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The World Region

A case for contextual data filters?

Sameer Vasta's picture

This afternoon, I had the pleasure of sitting in a session on information visualization by Ben Shneiderman of the University of Maryland Human-Computer Interaction Lab. In his presentation, Shneiderman shared one of his mantras when it comes to visualizing information:

Overview, zoom & filter, details on demand.

The Reading List: May 22

Sameer Vasta's picture

Apologies for the lack of posts this week: I've been at the O'Reilly Where 2.0 Conference learning more about the geo-spatial web. Lots of neat things coming out of the conference, and I'll be posting more about them in the days to come, promise. In the meantime...

Every Friday — well, Saturday this week — I'm going to try and post a selection of the links from our delicious.com account so you can get a quick snapshot of what we're reading this week. Here goes:
 

"ICT is both an icon and an engine of innovation"

Michael Trucano's picture

image courtesy of infoDevAt the end of last week's blog post I mentioned the new Educational Technology Debate web site sponsored by infoDev and UNESCO.  Every month, this site will offer up a topic for consideration, and two discussants will stake out positions on (roughly) opposite sides to kick off what is meant to be a lively on-line 'back-and-forth' in the subsequent weeks.  The first question for debate asks,

The Reading List: May 8

Sameer Vasta's picture

Every day, there are a ton of really great articles and posts on the web that pique our interest here at the Web Program Office. We've decided to start a delicious.com account to keep a track of a few of them that we'd like to share.

Every Friday, I'm going to try and post a selection of the links from our delicious.com account so you can get a quick snapshot of what we're reading this week. Here goes:

 

What have we learned from OLPC pilots to date?

Michael Trucano's picture

CC licensed photo courtesy of Daniel Drake via Flickr It's been four years since the The One Laptop Per Child (OLPC) project (known then as the '$100 laptop) was announced.   According to recent unconfirmed news reports from India, one quarter million of the little green and white OLPC XO laptops are now on order for use in 1500 hundred schools on the subcontinent.  Four years on, what have we learned about the impact of various OLPC pilots that might be of relevance to a deployment in India?  Thankfully, preliminary results are starting to circulate among researchers.  While nothing yet has approached what many consider to be the gold standard of evaluation work in this area, some of this research is beginning to see the light of day (or at least the Internet) -- and more is planned.

2 weeks to Go!

Aaron Leonard's picture

Dear readers,

Proposals for the 2009 Global Development Marketplace are due in 2 weeks! There is still plenty of time to apply. We hope you take advantage and submit your idea today. The competition, funded by the GEF and other DM partners, aims to dentify 20 to 25 innovative, early-stage projects addressing climate adaptation. Winning projects receive up to US$200,000 in grant funding for implementation over two years.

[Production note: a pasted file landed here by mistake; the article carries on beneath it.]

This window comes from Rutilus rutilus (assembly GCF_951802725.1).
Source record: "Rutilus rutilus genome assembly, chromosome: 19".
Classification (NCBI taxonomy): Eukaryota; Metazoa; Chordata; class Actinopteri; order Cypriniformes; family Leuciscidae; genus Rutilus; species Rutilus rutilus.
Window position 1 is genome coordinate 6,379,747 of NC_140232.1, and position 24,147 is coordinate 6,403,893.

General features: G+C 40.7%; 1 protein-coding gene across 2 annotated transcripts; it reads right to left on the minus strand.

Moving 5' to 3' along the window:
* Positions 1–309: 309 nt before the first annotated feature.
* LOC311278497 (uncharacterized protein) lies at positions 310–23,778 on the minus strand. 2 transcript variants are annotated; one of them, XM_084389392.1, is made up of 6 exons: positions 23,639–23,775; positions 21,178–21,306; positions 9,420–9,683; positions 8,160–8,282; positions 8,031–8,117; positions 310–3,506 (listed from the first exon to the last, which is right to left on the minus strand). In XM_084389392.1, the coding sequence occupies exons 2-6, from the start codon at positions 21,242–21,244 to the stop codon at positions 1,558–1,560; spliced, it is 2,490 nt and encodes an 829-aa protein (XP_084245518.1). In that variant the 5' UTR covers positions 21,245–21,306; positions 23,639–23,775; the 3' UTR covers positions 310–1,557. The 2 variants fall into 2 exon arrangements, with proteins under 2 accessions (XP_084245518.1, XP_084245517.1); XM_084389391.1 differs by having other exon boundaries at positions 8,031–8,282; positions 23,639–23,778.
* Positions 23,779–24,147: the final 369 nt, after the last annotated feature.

The competition focuses on three sub-themes: 
  1) Resilience of Indigenous Peoples' Communities to Climate Risks
  2) Climate Risk Management with Multiple Benefits
  3) Climate Adaptation and Disaster Risk Management

For more information and to apply, visit our website at www.developmentmarketplace.org. The application deadline is May 18, 2009.

www.developmentmarketplace.org

Education and Technology in an Age of Pandemics

Michael Trucano's picture

image used according to the terms of its Creative Commons license; image courtesy of Edgar Antonio Villaseñor González via FlickrFor some people in other parts of the world, it was the picture of two top Mexican futbol teams playing earlier this week in an empty Estadio Azteca (one of the world's largest capacity stadiums) that made clear the severity of the current swine flu outbreak.  While the sporting passions of the 100,000 missing spectators could presumably satisfied by watching the game on TV, it was less clear how to immediately satisfy the learning needs of over seven million students who were sent home after their schools were ordered closed.

Many educational reformers have long held out hope that computers and other information and computer technologies (ICTs) can play crucial and integral roles in bringing about long-needed changes to education systems.  Indeed, many see the introduction of ICTs in schools as a sort of Trojan horse, out of which educational reform and innovation can spring once inside the walls of the traditional (conservative) education establishment. While not denying the potentially transformational impact of ICT use to help meet a wide variety of educational objectives, history has shown that bringing about positive disruptive change isn't achieved by simply flooding schools with computers and related ICTs.

As a result of swine flu, many Mexican schools are experiencing quick, disruptive change of a different sort right now.  How might technology be relevant in cases like this?  Given the status quo, the use of technology in schools isn't enough to bring about systemic change.  But: How might ICTs be useful, even transformational, when this status quo is severely disrupted by some other exogenous factor ... like a pandemic disease outbreak?


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